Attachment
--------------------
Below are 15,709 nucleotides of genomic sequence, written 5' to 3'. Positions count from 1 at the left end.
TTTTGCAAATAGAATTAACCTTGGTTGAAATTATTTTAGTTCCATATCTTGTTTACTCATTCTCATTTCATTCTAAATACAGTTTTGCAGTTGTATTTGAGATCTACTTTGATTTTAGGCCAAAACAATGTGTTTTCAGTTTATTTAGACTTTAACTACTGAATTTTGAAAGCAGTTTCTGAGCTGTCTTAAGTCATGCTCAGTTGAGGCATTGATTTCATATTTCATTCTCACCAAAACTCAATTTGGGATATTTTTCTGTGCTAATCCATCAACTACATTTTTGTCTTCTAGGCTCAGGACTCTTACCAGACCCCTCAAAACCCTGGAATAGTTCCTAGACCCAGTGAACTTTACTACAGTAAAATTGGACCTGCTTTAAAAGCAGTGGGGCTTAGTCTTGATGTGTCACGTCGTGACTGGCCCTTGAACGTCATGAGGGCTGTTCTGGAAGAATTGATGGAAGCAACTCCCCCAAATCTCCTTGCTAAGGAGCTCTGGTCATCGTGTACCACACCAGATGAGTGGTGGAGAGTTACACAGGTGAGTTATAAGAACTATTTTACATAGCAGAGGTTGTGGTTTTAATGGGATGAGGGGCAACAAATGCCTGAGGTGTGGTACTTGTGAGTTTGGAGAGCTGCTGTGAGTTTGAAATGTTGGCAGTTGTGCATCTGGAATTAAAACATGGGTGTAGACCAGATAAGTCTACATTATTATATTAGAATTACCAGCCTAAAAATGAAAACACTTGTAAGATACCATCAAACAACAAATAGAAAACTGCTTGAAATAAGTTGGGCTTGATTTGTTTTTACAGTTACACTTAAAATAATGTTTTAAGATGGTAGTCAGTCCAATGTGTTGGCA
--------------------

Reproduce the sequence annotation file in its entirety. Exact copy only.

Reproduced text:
Below are 15,709 nucleotides of genomic sequence, written 5' to 3'. Positions count from 1 at the left end.
TTTTGCAAATAGAATTAACCTTGGTTGAAATTATTTTAGTTCCATATCTTGTTTACTCATTCTCATTTCATTCTAAATACAGTTTTGCAGTTGTATTTGAGATCTACTTTGATTTTAGGCCAAAACAATGTGTTTTCAGTTTATTTAGACTTTAACTACTGAATTTTGAAAGCAGTTTCTGAGCTGTCTTAAGTCATGCTCAGTTGAGGCATTGATTTCATATTTCATTCTCACCAAAACTCAATTTGGGATATTTTTCTGTGCTAATCCATCAACTACATTTTTGTCTTCTAGGCTCAGGACTCTTACCAGACCCCTCAAAACCCTGGAATAGTTCCTAGACCCAGTGAACTTTACTACAGTAAAATTGGACCTGCTTTAAAAGCAGTGGGGCTTAGTCTTGATGTGTCACGTCGTGACTGGCCCTTGAACGTCATGAGGGCTGTTCTGGAAGAATTGATGGAAGCAACTCCCCCAAATCTCCTTGCTAAGGAGCTCTGGTCATCGTGTACCACACCAGATGAGTGGTGGAGAGTTACACAGGTGAGTTATAAGAACTATTTTACATAGCAGAGGTTGTGGTTTTAATGGGATGAGGGGCAACAAATGCCTGAGGTGTGGTACTTGTGAGTTTGGAGAGCTGCTGTGAGTTTGAAATGTTGGCAGTTGTGCATCTGGAATTAAAACATGGGTGTAGACCAGATAAGTCTACATTATTATATTAGAATTACCAGCCTAAAAATGAAAACACTTGTAAGATACCATCAAACAACAAATAGAAAACTGCTTGAAATAAGTTGGGCTTGATTTGTTTTTACAGTTACACTTAAAATAATGTTTTAAGATGGTAGTCAGTCCAATGTGTTGGCA